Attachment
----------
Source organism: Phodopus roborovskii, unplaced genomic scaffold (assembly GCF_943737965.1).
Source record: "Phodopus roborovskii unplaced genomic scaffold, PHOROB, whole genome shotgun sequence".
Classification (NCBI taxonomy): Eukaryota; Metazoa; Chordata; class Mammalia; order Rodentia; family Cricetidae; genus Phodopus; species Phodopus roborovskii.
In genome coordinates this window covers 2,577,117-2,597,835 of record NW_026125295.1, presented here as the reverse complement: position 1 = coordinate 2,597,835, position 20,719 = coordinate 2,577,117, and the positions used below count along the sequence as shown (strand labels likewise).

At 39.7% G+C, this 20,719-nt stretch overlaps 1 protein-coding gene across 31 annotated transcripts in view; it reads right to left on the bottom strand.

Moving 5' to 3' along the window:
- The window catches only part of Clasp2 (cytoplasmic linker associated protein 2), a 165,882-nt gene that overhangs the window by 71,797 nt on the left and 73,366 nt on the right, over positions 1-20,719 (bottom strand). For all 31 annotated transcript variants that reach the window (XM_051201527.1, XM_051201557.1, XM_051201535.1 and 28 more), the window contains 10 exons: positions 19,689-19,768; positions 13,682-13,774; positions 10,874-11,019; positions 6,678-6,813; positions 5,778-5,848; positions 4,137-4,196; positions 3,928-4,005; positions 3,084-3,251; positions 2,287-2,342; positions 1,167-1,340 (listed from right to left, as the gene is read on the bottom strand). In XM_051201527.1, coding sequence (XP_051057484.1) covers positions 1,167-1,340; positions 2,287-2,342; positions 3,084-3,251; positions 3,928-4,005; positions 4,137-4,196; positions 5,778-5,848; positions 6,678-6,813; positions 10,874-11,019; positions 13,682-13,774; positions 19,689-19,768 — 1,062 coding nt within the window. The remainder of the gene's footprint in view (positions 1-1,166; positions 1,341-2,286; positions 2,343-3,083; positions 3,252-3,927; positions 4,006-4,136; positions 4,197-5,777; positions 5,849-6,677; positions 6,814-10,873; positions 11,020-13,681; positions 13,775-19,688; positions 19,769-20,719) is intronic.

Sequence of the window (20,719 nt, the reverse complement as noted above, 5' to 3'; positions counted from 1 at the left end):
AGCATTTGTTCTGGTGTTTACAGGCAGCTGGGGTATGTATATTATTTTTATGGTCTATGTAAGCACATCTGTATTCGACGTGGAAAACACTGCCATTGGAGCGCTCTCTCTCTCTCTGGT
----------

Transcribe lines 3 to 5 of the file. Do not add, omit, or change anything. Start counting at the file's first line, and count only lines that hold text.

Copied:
Classification (NCBI taxonomy): Eukaryota; Metazoa; Chordata; class Mammalia; order Rodentia; family Cricetidae; genus Phodopus; species Phodopus roborovskii.
In genome coordinates this window covers 2,577,117-2,597,835 of record NW_026125295.1, presented here as the reverse complement: position 1 = coordinate 2,597,835, position 20,719 = coordinate 2,577,117, and the positions used below count along the sequence as shown (strand labels likewise).

At 39.7% G+C, this 20,719-nt stretch overlaps 1 protein-coding gene across 31 annotated transcripts in view; it reads right to left on the bottom strand.